In a recent 3rd Circuit ruling, LEAP Systems Inc. v. MoneyTrax, the court shifted away from previous decisions to allow business's a better chance at maintaining the confidentiality of settlement agreements. In the LEAP case, the settlement was based on assurances from the court that the agreement would remain confidential. The district court's assurances of confidentiality were clearly a pervasive factor for the 3rd Circuit, and not something every trial judge is going to agree to put on the record. But counsel certainly should ask for a statement on the record that confidentiality is a key term of the settlement. Also, in most cases the business will want to justify the reasons for the confidentiality on the record, since the importance of trade secrets may not be as apparent to courts reviewing the matter in the future as it is to the trial judge overseeing the settlement discussions. These were both factors considered by the 3rd Circuit in finding in favor of LEAP on the confidentiality issue.

One way around this privacy risk has always been to keep the terms of your settlement agreements away from the courthouse. But in many cases, especially in certain federal courts or business law courts like Philadelphia's Commerce Program, judges may be highly involved in facilitating the settlement process. When that happens, the settlement agreements or even the oral transcripts of the proceeding may be considered judicial records subject to public access. Even if the parties reach a settlement on their own, the court often becomes involved with motions to enforce down the line. The LEAP case begins an outline of how to maintain the confidentiality of these records.

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May 10, 2011

Pennsylvania Property Owners Not Always Liable for Contractor's Injuries

The Pennsylvania Supreme Court in a recent decision stated that residential and commercial property owners who hire contractors are not responsible for personal injuries happening during construction on their property. Previously, plaintiffs had argued for a "retained control" exception where property owners could be held responsible for injuries to workers if the owner was present at the job site and exercised control over the construction project. The theory was if the owner was present at the job site, then the owner bore a responsibility to recognize any unsafe condition and do something about it. This recent decision by the court ends this avenue of attack created by the plaintiff's bar, which had put owners in the uncomfortable position of weighing liability burdens against the need to supervise their own projects. Now the law is clear that property owners are not liable for the injuries to the contractors and their subs so long as the owners did not control the "means and methods" of how the work was performed. In other words, did the owner actually tell the injured party how to ply his trade?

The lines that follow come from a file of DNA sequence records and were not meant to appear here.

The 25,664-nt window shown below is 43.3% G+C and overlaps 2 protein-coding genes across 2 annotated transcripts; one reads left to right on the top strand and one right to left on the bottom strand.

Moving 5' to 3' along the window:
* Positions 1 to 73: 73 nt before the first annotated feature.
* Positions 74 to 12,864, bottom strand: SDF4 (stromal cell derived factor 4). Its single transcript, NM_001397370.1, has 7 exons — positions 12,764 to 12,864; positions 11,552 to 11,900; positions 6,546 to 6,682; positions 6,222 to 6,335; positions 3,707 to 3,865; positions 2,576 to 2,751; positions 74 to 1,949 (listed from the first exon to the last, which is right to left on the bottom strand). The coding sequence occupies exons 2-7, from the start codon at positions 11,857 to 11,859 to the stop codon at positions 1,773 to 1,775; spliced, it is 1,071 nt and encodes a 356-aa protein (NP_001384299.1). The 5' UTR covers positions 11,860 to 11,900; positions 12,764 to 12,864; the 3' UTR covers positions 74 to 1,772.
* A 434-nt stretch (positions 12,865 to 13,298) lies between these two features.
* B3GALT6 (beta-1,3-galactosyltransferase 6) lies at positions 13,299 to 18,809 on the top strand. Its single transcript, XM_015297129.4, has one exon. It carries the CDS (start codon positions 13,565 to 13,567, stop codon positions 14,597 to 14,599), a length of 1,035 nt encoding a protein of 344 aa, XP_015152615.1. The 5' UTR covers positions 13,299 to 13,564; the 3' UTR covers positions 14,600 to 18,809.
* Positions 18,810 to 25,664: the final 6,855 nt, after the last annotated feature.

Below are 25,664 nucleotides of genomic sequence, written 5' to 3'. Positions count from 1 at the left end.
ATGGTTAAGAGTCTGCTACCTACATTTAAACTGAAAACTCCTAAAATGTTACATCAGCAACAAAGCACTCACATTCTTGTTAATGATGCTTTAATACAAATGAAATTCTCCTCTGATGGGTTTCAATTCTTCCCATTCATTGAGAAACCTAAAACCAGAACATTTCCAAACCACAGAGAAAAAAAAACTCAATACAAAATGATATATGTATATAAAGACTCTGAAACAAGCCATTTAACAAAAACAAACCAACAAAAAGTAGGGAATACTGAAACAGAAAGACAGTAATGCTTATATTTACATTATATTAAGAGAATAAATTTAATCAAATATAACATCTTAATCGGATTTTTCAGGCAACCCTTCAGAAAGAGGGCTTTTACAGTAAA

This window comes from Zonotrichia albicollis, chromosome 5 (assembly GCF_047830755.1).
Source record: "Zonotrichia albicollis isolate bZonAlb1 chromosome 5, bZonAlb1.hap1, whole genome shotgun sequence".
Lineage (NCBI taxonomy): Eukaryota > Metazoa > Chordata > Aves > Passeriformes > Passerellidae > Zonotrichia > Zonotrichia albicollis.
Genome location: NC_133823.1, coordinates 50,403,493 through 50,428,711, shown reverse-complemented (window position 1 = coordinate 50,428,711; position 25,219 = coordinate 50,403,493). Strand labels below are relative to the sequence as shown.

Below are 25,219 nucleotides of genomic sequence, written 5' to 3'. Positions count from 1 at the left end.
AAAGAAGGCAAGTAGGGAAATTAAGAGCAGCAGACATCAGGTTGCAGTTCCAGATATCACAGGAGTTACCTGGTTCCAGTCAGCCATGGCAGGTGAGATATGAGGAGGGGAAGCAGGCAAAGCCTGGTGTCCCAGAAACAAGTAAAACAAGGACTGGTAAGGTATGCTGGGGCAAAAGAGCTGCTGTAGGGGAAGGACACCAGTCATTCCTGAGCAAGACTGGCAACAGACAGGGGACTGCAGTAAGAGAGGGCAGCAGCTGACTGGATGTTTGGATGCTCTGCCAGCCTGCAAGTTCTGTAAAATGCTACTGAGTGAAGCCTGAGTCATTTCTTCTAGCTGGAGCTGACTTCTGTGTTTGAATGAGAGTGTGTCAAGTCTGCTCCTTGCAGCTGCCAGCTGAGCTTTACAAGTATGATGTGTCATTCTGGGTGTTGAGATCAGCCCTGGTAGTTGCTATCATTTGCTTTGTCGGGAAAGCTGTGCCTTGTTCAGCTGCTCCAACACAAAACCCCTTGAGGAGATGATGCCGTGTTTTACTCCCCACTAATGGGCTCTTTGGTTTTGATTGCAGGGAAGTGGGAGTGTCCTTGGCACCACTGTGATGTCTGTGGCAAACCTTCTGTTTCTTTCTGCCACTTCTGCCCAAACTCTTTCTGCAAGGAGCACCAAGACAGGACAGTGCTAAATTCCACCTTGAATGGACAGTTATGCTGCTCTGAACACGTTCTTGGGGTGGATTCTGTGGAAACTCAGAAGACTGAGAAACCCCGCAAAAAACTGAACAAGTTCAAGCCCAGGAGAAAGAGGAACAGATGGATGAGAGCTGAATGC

The impact of this decision is clear. With a little proper drafting, both residential and commercial property owners can greatly reduce their risks from personal injury claims of workers injured on their property. Commercial property owners should seek legal advice to have their contracts reviewed to insure they have language in place that require a safe and organized work site. From the contractor and subcontractor perspective, the gun has clearly been leveled in your direction and care needs to be taken to make sure you have the proper insurance in place in light of your increased singular exposure; as well as to make sure your contracts have the appropriate contractual protections as well. Contractor's agreements also now need to be especially careful not to take on unnecessary liability in those situations where the owner is dictating the work or acting as their own GC.